Dreiser, like Goethe, was more interesting than any of his books. He was typical, in more ways than one, of a whole generation of Americans–a generation writhing in an era of advancing chaos. There must have been some good blood hidden in him, but on the surface he was simply an immigrant peasant bewildered by the lack of neat moral syllogisms in civilized existence. He renounced his ancestral religion at the end of his teens, but never managed to get rid of it. Throughout his life it welled up in him in the form of various fantastic superstitions–spiritualism, Fortism, medical quackery, and so on–and in his last days it engulfed him in the form of Communism, a sort of reductio ad absurdum of the will to believe. If he had lived another’ ten years, maybe even another five years, he would have gone back to Holy Church–the path followed before him by many other such poor fish, for example, Heywood Broun. His last book was a full-length portrait of a true believer, and extremely sympathetic. Solon Barnes, like Dreiser himself, was flabbergasted by the apparent lack of common sense and common decency in the cosmos, but in the end he yielded himself gratefully to the God who had so sorely afflicted him.

 

— H. L. Mencken

Michael Lydon, “Theodore Dreiser and George Eliot: Contrast & Coincidence”

 

 

Michael Lydon, ‘Theodore Dreiser & George Eliot; Contrast and Coicidence’

 

 

 

Posted here (above) as a downloadable PDF file document is an original essay by Dreiser scholar Michael Lydon:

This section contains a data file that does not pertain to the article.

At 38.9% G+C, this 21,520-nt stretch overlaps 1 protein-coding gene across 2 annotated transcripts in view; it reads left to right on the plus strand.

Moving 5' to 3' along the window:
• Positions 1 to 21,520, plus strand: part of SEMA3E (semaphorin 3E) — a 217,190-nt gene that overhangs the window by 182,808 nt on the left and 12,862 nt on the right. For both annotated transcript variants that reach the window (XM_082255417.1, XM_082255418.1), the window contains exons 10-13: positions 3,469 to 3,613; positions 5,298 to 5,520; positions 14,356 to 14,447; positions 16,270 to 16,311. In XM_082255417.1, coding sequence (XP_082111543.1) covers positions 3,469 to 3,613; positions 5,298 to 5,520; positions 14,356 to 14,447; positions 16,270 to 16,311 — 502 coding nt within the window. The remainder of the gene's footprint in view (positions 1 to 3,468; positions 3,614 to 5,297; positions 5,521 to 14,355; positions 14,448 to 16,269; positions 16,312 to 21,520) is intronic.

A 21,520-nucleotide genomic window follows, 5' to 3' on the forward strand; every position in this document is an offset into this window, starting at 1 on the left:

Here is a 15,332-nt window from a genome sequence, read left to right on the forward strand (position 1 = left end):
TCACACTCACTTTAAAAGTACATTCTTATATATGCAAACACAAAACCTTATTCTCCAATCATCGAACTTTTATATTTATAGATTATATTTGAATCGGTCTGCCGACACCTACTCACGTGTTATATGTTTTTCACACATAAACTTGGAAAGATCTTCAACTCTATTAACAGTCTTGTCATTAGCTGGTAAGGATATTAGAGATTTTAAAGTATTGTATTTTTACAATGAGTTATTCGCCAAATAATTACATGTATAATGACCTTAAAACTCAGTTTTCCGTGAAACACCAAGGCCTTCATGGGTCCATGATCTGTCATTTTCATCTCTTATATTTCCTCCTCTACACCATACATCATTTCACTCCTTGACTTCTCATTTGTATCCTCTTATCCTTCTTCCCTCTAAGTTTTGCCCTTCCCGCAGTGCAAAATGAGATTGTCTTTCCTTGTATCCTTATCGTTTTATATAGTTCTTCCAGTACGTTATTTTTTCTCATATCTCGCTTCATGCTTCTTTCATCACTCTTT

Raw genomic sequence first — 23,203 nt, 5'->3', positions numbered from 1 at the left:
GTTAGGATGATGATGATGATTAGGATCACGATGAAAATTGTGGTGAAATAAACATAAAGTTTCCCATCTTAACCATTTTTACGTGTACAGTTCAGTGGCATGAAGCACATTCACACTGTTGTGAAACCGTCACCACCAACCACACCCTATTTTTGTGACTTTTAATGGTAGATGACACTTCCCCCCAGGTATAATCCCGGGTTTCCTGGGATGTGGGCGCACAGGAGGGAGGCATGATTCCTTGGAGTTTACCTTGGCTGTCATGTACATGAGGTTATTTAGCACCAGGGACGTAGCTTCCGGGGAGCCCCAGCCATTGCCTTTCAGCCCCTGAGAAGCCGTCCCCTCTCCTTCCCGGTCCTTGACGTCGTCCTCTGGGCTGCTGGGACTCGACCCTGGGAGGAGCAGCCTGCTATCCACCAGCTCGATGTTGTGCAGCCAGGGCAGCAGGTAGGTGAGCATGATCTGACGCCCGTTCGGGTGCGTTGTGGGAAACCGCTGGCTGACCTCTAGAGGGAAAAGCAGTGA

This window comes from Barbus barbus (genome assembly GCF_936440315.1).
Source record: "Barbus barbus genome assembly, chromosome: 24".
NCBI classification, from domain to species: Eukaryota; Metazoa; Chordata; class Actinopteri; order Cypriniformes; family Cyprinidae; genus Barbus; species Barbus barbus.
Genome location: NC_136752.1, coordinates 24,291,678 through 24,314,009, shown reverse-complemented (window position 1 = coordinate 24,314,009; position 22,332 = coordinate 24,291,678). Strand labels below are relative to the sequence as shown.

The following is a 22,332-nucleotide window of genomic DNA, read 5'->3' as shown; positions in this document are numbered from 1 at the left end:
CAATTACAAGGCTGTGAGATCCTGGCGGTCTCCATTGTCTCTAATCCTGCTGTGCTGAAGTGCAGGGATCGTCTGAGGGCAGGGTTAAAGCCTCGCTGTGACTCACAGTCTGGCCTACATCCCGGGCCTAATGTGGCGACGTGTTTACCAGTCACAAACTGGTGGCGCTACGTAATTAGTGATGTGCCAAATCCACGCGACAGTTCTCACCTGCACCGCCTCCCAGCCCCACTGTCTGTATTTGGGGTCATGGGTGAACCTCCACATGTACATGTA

“Theodore Dreiser and George Eliot: Contrast & Coincidence”

 

 

***************************

 

See also:

 

Michael Lydon publishes “On Reading Theodore Dreiser’s The Bulwark” and “Theodore Dreiser, Anna Tatum, & The Bulwark: The Making of a Masterpiece”

https://dreiseronlinecom.wordpress.com/2018/06/30/michael-lydon-publishes-on-reading-theodore-dreisers-the-bulwark-and-theodore-dreiser-anna-tatum-the-bulwark-the-making-of-a-masterpiece/

 

Michael Lydon, “Justice to Theodore Dreiser”

https://dreiseronlinecom.wordpress.com/2016/04/27/michael-lydon-justice-to-theodore-dreiser/

Michael Lydon publishes “On Reading Theodore Dreiser’s The Bulwark” and “Theodore Dreiser, Anna Tatum, & The Bulwark: The Making of a Masterpiece”

 

 

 

Dreiser enthusiast and scholar Michael Lydon is the author of two new books on Dreiser that have not had wide distribution, but which are well worth reading:

 

On Reading Theodore Dreiser’s The Bulwark

Patrick Press, 2011

 

 

Theodore Dreiser, Anna Tatum, & The Bulwark: The Making of a Masterpiece

Franklin Street Press, 2017

 

 

*****************************************************

 

On Reading Theodore Dreiser’s The Bulwark is essentially an appréciation of Dreiser’s final novel.

 

Theodore Dreiser, Anna Tatum, and The Bulwark: The Making of a Masterpiece explores new aspects behind the composition of Dreiser’s final novel, which Dreiser worked on for years before it was finally published posthumously. Key findings of Lydon include material on Anna Tatum and her family, providing for a deeper understanding of the Quaker sources underlying the novel.